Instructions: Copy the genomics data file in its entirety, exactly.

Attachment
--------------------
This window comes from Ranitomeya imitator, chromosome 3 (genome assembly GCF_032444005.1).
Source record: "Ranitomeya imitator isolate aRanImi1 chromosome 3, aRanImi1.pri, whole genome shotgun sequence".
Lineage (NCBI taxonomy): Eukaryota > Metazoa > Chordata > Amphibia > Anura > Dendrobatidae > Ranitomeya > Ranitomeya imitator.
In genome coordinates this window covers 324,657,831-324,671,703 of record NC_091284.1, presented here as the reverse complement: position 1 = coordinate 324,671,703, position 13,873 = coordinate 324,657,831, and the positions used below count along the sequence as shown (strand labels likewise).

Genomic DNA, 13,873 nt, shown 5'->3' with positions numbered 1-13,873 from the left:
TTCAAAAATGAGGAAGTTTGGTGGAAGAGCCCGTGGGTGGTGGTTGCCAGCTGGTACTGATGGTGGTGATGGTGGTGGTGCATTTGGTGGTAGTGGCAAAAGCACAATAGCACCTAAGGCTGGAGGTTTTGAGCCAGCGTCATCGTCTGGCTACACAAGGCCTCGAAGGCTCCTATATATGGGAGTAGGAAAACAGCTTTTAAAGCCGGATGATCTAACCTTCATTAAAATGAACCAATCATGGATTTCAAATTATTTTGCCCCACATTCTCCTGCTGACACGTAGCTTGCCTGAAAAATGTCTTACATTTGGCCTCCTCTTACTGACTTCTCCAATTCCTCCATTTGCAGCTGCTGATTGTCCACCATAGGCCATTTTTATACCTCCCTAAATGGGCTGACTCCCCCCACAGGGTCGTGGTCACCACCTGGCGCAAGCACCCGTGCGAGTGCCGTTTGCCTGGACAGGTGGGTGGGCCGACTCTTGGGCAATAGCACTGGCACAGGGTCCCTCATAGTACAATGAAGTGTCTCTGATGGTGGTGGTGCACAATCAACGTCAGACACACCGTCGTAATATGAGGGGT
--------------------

This window comes from Ranitomeya imitator, chromosome 3 (genome assembly GCF_032444005.1).
Source record: "Ranitomeya imitator isolate aRanImi1 chromosome 3, aRanImi1.pri, whole genome shotgun sequence".
Lineage (NCBI taxonomy): Eukaryota > Metazoa > Chordata > Amphibia > Anura > Dendrobatidae > Ranitomeya > Ranitomeya imitator.
In genome coordinates this window covers 324,657,831-324,671,703 of record NC_091284.1, presented here as the reverse complement: position 1 = coordinate 324,671,703, position 13,873 = coordinate 324,657,831, and the positions used below count along the sequence as shown (strand labels likewise).

Genomic DNA, 13,873 nt, shown 5'->3' with positions numbered 1-13,873 from the left:
TTCAAAAATGAGGAAGTTTGGTGGAAGAGCCCGTGGGTGGTGGTTGCCAGCTGGTACTGATGGTGGTGATGGTGGTGGTGCATTTGGTGGTAGTGGCAAAAGCACAATAGCACCTAAGGCTGGAGGTTTTGAGCCAGCGTCATCGTCTGGCTACACAAGGCCTCGAAGGCTCCTATATATGGGAGTAGGAAAACAGCTTTTAAAGCCGGATGATCTAACCTTCATTAAAATGAACCAATCATGGATTTCAAATTATTTTGCCCCACATTCTCCTGCTGACACGTAGCTTGCCTGAAAAATGTCTTACATTTGGCCTCCTCTTACTGACTTCTCCAATTCCTCCATTTGCAGCTGCTGATTGTCCACCATAGGCCATTTTTATACCTCCCTAAATGGGCTGACTCCCCCCACAGGGTCGTGGTCACCACCTGGCGCAAGCACCCGTGCGAGTGCCGTTTGCCTGGACAGGTGGGTGGGCCGACTCTTGGGCAATAGCACTGGCACAGGGTCCCTCATAGTACAATGAAGTGTCTCTGATGGTGGTGGTGCACAATCAACGTCAGACACACCGTCGTAATATGAGGGGT